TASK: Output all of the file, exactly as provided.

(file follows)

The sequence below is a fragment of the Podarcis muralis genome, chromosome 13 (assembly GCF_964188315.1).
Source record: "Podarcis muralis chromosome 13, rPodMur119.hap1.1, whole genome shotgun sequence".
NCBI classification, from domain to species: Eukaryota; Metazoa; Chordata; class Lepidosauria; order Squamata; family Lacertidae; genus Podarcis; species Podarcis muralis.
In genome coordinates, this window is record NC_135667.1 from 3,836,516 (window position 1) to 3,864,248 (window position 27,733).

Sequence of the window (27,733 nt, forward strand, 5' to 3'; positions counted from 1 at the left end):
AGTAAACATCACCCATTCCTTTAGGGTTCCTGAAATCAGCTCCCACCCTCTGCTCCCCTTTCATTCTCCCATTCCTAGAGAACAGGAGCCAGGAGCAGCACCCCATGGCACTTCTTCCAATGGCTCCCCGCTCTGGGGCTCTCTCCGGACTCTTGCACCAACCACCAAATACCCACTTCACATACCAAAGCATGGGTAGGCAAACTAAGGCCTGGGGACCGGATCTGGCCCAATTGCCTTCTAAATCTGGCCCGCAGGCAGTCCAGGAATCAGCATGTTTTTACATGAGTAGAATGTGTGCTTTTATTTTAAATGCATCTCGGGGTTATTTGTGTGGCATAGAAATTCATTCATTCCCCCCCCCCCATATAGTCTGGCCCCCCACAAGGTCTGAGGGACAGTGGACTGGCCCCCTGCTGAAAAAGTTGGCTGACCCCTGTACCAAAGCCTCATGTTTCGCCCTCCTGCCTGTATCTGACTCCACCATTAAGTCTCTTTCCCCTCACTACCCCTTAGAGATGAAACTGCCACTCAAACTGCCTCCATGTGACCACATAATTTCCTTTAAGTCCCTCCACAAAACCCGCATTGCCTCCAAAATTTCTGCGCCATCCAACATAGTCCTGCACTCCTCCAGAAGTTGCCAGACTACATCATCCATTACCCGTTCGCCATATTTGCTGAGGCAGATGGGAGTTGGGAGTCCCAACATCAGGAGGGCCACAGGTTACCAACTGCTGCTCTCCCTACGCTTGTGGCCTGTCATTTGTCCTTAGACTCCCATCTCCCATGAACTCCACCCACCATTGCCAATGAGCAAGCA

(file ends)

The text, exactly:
The sequence below is a fragment of the Podarcis muralis genome, chromosome 13 (assembly GCF_964188315.1).
Source record: "Podarcis muralis chromosome 13, rPodMur119.hap1.1, whole genome shotgun sequence".
NCBI classification, from domain to species: Eukaryota; Metazoa; Chordata; class Lepidosauria; order Squamata; family Lacertidae; genus Podarcis; species Podarcis muralis.
In genome coordinates, this window is record NC_135667.1 from 3,836,516 (window position 1) to 3,864,248 (window position 27,733).

Sequence of the window (27,733 nt, forward strand, 5' to 3'; positions counted from 1 at the left end):
AGTAAACATCACCCATTCCTTTAGGGTTCCTGAAATCAGCTCCCACCCTCTGCTCCCCTTTCATTCTCCCATTCCTAGAGAACAGGAGCCAGGAGCAGCACCCCATGGCACTTCTTCCAATGGCTCCCCGCTCTGGGGCTCTCTCCGGACTCTTGCACCAACCACCAAATACCCACTTCACATACCAAAGCATGGGTAGGCAAACTAAGGCCTGGGGACCGGATCTGGCCCAATTGCCTTCTAAATCTGGCCCGCAGGCAGTCCAGGAATCAGCATGTTTTTACATGAGTAGAATGTGTGCTTTTATTTTAAATGCATCTCGGGGTTATTTGTGTGGCATAGAAATTCATTCATTCCCCCCCCCCCATATAGTCTGGCCCCCCACAAGGTCTGAGGGACAGTGGACTGGCCCCCTGCTGAAAAAGTTGGCTGACCCCTGTACCAAAGCCTCATGTTTCGCCCTCCTGCCTGTATCTGACTCCACCATTAAGTCTCTTTCCCCTCACTACCCCTTAGAGATGAAACTGCCACTCAAACTGCCTCCATGTGACCACATAATTTCCTTTAAGTCCCTCCACAAAACCCGCATTGCCTCCAAAATTTCTGCGCCATCCAACATAGTCCTGCACTCCTCCAGAAGTTGCCAGACTACATCATCCATTACCCGTTCGCCATATTTGCTGAGGCAGATGGGAGTTGGGAGTCCCAACATCAGGAGGGCCACAGGTTACCAACTGCTGCTCTCCCTACGCTTGTGGCCTGTCATTTGTCCTTAGACTCCCATCTCCCATGAACTCCACCCACCATTGCCAATGAGCAAGCA